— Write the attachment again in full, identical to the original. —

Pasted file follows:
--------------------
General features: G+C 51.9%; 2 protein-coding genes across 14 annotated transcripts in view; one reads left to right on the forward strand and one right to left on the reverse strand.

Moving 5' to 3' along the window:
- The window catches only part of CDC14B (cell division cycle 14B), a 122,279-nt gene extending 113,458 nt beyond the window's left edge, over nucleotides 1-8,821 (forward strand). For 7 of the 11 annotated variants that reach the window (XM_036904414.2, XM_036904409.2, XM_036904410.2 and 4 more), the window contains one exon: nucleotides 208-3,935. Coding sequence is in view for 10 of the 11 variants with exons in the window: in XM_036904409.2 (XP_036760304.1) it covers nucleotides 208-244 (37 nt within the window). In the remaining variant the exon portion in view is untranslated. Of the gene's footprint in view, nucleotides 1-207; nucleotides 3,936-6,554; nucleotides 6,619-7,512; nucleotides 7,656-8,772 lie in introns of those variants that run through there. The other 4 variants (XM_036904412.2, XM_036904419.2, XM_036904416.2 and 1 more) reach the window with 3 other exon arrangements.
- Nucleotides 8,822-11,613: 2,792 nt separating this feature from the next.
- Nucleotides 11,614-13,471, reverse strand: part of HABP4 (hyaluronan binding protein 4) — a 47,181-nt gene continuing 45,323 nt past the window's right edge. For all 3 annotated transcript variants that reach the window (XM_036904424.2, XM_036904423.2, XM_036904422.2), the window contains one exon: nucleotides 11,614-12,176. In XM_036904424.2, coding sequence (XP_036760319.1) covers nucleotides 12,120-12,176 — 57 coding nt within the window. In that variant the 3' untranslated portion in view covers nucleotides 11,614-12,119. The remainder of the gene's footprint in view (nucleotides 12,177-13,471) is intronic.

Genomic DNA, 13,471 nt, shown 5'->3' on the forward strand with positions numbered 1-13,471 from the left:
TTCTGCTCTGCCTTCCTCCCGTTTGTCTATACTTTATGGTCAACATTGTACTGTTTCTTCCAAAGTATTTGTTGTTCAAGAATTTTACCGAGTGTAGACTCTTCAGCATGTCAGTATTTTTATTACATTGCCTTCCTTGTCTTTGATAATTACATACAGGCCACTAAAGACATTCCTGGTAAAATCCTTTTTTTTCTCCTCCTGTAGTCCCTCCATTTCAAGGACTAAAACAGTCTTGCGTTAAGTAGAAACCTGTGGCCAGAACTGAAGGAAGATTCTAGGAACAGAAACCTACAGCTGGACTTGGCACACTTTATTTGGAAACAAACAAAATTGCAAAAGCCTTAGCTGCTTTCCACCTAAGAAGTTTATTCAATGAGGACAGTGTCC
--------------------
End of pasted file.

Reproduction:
General features: G+C 51.9%; 2 protein-coding genes across 14 annotated transcripts in view; one reads left to right on the forward strand and one right to left on the reverse strand.

Moving 5' to 3' along the window:
- The window catches only part of CDC14B (cell division cycle 14B), a 122,279-nt gene extending 113,458 nt beyond the window's left edge, over nucleotides 1-8,821 (forward strand). For 7 of the 11 annotated variants that reach the window (XM_036904414.2, XM_036904409.2, XM_036904410.2 and 4 more), the window contains one exon: nucleotides 208-3,935. Coding sequence is in view for 10 of the 11 variants with exons in the window: in XM_036904409.2 (XP_036760304.1) it covers nucleotides 208-244 (37 nt within the window). In the remaining variant the exon portion in view is untranslated. Of the gene's footprint in view, nucleotides 1-207; nucleotides 3,936-6,554; nucleotides 6,619-7,512; nucleotides 7,656-8,772 lie in introns of those variants that run through there. The other 4 variants (XM_036904412.2, XM_036904419.2, XM_036904416.2 and 1 more) reach the window with 3 other exon arrangements.
- Nucleotides 8,822-11,613: 2,792 nt separating this feature from the next.
- Nucleotides 11,614-13,471, reverse strand: part of HABP4 (hyaluronan binding protein 4) — a 47,181-nt gene continuing 45,323 nt past the window's right edge. For all 3 annotated transcript variants that reach the window (XM_036904424.2, XM_036904423.2, XM_036904422.2), the window contains one exon: nucleotides 11,614-12,176. In XM_036904424.2, coding sequence (XP_036760319.1) covers nucleotides 12,120-12,176 — 57 coding nt within the window. In that variant the 3' untranslated portion in view covers nucleotides 11,614-12,119. The remainder of the gene's footprint in view (nucleotides 12,177-13,471) is intronic.

Genomic DNA, 13,471 nt, shown 5'->3' on the forward strand with positions numbered 1-13,471 from the left:
TTCTGCTCTGCCTTCCTCCCGTTTGTCTATACTTTATGGTCAACATTGTACTGTTTCTTCCAAAGTATTTGTTGTTCAAGAATTTTACCGAGTGTAGACTCTTCAGCATGTCAGTATTTTTATTACATTGCCTTCCTTGTCTTTGATAATTACATACAGGCCACTAAAGACATTCCTGGTAAAATCCTTTTTTTTCTCCTCCTGTAGTCCCTCCATTTCAAGGACTAAAACAGTCTTGCGTTAAGTAGAAACCTGTGGCCAGAACTGAAGGAAGATTCTAGGAACAGAAACCTACAGCTGGACTTGGCACACTTTATTTGGAAACAAACAAAATTGCAAAAGCCTTAGCTGCTTTCCACCTAAGAAGTTTATTCAATGAGGACAGTGTCC